Susan Polgar is the world’s first female chess grandmaster. But she wasn’t born with her brilliant brain – it was created by the unique experiment that dominated her childhood. From the age of four her father trained her for up to six hours a day at chess alone.
Growing up in the early 1970s, no woman had ever held the title of chess grandmaster. It was widely believed that female brains weren’t wired with adequate spatial awareness for the game. Nowadays, memory and pattern recognition are recognised as they key areas used by experts in all fields – everyone from waiters to fire-fighters.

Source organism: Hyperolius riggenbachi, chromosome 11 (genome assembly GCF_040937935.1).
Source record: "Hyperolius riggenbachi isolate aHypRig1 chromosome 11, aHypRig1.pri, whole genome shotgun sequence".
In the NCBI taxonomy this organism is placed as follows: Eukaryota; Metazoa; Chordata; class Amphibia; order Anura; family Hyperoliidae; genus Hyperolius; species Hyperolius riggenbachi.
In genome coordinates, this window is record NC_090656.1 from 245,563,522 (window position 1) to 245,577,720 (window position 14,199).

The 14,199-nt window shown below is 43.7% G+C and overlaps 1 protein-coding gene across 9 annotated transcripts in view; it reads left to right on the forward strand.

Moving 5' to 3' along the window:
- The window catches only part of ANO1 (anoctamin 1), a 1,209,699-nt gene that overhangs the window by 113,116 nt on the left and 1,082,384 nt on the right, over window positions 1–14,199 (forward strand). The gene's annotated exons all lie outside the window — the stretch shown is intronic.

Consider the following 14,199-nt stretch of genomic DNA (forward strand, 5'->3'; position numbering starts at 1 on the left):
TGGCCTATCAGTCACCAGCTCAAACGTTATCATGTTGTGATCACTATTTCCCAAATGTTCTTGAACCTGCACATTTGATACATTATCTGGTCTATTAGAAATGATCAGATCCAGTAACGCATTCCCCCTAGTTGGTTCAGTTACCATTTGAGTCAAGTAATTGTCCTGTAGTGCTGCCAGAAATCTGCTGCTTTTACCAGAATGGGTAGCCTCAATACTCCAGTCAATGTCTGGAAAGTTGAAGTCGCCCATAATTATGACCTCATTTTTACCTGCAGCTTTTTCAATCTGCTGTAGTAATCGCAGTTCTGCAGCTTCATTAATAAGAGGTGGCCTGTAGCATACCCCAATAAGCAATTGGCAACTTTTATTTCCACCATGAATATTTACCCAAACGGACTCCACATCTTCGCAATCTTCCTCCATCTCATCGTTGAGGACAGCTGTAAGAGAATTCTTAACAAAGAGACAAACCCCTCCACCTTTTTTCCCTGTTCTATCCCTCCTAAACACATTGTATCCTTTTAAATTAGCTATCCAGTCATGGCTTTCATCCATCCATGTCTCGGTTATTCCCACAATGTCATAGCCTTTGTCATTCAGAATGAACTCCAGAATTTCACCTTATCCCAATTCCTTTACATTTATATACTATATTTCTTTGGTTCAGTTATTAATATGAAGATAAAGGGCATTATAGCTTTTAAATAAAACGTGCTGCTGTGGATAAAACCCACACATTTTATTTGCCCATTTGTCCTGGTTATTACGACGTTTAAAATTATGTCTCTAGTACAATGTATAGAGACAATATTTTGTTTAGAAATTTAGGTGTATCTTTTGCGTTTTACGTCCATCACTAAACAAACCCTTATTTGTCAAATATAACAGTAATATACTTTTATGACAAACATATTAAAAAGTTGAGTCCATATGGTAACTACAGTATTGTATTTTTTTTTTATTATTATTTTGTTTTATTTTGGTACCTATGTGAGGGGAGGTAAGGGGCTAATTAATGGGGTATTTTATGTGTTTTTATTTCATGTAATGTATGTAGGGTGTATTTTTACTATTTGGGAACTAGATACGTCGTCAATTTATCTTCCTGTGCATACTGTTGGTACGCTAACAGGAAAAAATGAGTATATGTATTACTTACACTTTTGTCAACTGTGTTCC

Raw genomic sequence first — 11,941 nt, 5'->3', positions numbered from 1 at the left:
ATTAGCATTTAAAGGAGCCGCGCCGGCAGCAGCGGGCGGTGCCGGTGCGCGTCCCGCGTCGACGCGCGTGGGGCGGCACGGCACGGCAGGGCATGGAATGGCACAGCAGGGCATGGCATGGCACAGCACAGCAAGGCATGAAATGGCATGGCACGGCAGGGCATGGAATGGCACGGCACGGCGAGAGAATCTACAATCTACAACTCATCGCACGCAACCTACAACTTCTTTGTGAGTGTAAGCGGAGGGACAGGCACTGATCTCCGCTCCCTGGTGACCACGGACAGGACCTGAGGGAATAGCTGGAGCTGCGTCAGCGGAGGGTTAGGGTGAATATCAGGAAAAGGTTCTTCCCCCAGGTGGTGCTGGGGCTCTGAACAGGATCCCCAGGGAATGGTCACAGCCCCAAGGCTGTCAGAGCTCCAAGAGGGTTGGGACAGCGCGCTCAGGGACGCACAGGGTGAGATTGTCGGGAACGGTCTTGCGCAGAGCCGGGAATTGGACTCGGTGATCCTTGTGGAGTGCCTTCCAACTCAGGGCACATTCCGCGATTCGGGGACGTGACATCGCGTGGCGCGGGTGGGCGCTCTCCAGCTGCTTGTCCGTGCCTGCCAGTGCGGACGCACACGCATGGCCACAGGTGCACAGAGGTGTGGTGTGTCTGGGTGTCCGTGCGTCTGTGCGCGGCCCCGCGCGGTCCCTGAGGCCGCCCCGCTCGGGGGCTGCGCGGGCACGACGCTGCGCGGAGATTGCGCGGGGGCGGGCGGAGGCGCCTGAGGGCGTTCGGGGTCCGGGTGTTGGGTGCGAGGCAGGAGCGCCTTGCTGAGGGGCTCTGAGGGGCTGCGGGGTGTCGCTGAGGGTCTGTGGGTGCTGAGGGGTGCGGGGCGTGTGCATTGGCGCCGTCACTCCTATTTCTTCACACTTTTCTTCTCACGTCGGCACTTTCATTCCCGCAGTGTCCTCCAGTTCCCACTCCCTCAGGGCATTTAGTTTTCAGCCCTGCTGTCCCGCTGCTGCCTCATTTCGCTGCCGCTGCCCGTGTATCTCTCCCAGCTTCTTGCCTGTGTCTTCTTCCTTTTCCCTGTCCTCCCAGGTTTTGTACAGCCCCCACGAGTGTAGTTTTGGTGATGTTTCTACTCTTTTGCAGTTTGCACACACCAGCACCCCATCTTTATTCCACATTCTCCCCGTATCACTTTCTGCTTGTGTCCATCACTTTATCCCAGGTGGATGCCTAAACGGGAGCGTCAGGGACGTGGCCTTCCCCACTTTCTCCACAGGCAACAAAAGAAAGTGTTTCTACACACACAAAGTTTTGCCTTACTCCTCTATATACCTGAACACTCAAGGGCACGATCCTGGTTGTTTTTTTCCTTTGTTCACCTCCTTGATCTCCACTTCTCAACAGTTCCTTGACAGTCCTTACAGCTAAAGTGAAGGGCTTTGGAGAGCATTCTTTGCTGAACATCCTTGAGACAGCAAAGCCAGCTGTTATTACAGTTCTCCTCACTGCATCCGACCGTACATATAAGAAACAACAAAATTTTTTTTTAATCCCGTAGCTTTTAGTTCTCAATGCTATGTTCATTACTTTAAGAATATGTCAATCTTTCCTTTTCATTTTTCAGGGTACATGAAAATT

Neither of these however, has the trained memory of a chess grandmaster. Able to recreate a chess game glimpsed only on the side of a passing van, Susan’s true genius is revealed when she plays an entire chess match over a mobile phone. Her opponent can see the board but she can’t, instead using her memory to imagine the game.